Building Your Garden (No Matter How Small)
Now that you have the foundational knowledge of starting your garden from my previous post, I want to share with you some different techniques for building garden beds! From digging, to no digging, to containers, there is something here to fit your needs. This is by no means a complete document on garden beds! These are just some I have personally tried and found successful.
Let’s start with one of the more labor intensive beds that requires digging and some land. Wait! Before you skip over this section! Yes, these beds do take some energy, but it is only an initial input to invest in the future and boy you will feel amazing after building these! After building about 6 of these beds, I was in beast shape, like “hello muscle definition”! If you prefer the gym though, I recommend something called a workshop or work party in order to get these beds done in your own backyard. You know what they say, “many hands make light work!” I briefly mentioned berm and swale beds in this post and will share with you how to build your own.
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Here is the process:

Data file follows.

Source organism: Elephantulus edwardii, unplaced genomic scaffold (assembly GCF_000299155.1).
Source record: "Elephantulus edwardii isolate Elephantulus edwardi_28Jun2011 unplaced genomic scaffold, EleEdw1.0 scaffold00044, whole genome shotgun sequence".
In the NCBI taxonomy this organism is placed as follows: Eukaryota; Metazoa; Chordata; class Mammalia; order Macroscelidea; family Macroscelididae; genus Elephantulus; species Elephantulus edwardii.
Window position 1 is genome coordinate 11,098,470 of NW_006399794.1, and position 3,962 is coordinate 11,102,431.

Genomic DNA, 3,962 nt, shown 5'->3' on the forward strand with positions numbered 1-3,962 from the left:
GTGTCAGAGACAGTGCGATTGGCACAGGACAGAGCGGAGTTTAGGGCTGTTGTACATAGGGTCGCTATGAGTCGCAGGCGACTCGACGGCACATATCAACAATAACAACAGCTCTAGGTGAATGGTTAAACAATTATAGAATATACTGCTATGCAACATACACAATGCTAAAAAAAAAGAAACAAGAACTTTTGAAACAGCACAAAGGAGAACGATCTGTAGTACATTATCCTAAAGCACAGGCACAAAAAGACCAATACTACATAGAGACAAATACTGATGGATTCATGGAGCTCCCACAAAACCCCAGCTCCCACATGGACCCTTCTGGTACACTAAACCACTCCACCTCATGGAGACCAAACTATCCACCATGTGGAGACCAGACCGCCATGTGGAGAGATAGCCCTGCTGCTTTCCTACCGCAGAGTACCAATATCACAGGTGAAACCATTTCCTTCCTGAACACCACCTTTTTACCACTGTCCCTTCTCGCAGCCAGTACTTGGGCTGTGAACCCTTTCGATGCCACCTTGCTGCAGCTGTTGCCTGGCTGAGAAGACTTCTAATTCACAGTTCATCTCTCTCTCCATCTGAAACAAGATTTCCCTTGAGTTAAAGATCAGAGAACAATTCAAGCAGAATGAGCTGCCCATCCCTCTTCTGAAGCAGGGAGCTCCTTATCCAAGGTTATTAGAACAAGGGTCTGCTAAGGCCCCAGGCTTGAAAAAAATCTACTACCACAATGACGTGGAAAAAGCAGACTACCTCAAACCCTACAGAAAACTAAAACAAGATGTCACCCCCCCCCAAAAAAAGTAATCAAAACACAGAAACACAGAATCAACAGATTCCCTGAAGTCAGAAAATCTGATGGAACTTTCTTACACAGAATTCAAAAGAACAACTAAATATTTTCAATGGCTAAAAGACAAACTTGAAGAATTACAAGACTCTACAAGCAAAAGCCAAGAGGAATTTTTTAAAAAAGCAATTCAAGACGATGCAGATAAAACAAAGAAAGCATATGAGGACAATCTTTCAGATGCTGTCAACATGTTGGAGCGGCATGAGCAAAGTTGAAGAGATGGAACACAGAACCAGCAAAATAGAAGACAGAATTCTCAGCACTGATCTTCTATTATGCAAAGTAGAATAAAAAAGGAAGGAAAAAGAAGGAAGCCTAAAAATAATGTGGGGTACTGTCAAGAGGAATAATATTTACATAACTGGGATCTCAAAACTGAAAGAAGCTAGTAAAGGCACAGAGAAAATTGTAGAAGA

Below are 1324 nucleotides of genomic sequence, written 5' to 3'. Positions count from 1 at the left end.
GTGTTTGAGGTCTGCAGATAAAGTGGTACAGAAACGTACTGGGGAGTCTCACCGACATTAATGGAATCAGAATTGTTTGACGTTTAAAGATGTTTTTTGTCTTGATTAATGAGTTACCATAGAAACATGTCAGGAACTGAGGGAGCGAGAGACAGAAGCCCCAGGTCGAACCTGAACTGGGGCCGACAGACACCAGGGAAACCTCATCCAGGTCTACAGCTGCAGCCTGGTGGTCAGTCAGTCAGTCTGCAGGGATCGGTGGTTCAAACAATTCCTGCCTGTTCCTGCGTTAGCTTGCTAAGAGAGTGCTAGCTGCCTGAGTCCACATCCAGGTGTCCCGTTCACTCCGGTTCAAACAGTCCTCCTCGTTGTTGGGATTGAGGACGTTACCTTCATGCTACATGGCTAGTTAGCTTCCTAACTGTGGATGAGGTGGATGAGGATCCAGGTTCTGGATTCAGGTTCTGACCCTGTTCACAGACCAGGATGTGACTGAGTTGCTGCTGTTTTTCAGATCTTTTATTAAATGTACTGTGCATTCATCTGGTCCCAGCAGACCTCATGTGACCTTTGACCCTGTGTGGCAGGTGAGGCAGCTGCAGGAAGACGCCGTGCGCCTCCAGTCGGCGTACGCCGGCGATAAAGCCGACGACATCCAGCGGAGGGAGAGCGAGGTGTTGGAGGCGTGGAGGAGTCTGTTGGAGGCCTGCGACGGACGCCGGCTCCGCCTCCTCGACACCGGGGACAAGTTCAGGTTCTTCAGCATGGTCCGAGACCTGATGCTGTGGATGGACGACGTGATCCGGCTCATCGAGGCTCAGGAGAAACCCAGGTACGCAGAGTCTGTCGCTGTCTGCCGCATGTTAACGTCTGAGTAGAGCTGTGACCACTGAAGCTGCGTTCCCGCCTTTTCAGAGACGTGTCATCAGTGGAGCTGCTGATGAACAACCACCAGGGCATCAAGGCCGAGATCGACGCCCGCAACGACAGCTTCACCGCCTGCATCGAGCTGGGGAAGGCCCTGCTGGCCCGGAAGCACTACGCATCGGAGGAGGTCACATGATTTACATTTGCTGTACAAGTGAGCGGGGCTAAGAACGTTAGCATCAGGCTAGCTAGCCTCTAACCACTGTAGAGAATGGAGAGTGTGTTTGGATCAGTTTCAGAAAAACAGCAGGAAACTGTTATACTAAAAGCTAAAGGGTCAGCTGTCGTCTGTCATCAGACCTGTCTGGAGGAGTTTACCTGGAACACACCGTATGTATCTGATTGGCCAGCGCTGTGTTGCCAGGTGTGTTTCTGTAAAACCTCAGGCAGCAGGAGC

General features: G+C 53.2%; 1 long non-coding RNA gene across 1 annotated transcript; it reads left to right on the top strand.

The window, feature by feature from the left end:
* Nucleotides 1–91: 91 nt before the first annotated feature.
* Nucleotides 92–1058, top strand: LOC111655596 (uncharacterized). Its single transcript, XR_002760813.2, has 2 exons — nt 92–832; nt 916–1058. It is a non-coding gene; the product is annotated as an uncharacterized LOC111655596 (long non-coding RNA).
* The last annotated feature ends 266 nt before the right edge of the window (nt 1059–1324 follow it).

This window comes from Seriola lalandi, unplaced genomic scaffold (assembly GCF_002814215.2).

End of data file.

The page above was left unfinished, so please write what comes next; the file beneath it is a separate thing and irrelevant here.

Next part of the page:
- Choose the area where your beds will go and stake and string out the parameter/boarder.
- If there are grasses or weeds, cover them with cardboard ahead of time to make them die back. I usually do this for 2 weeks if possible. Make sure to weigh down the cardboard (remove the tape) with bricks or large rocks until you get started
- Use a digging fork or shovel to remove the top layer of root matted soil to border out your bed and toss it into the pathway.
- Then, go through and continue digging out the bed until you hit a compacted layer or about 18 inches. You should now have a pit where your bed will be and a mound of soil where your path will be.
- At this stage, I like to take a pick ax or groundhog tool and break/fluff up the compacted layer.
- I like to sprinkle compost over this to encourage it to become structured. Then I lay down cardboard and wet it.
- Once the cardboard is down I begin with another layer of compost, then a sprinkle of amendments and rock dust, then a layer of the soil previously removed. This layer process continues until I have used all the removed soil. Throughout the process, I like to moisten the berm I am building slightly. Similar to a wrung out sponge.
- The next step is to dig out your path and pile that soil evenly on the berm, this is your swale. The path should be dug out about 8 – 10 inches deep.
- I like to level the top of the berm to my desired bed width, so it is like a flat-topped berm.
- Now lay down cardboard in your swale path and cover your berm in a nice layer of compost.
- Water the new bed moderately and then apply newspaper and moisten to secure it in place. Newspaper end rolls are great, or non-colored newspaper will work can.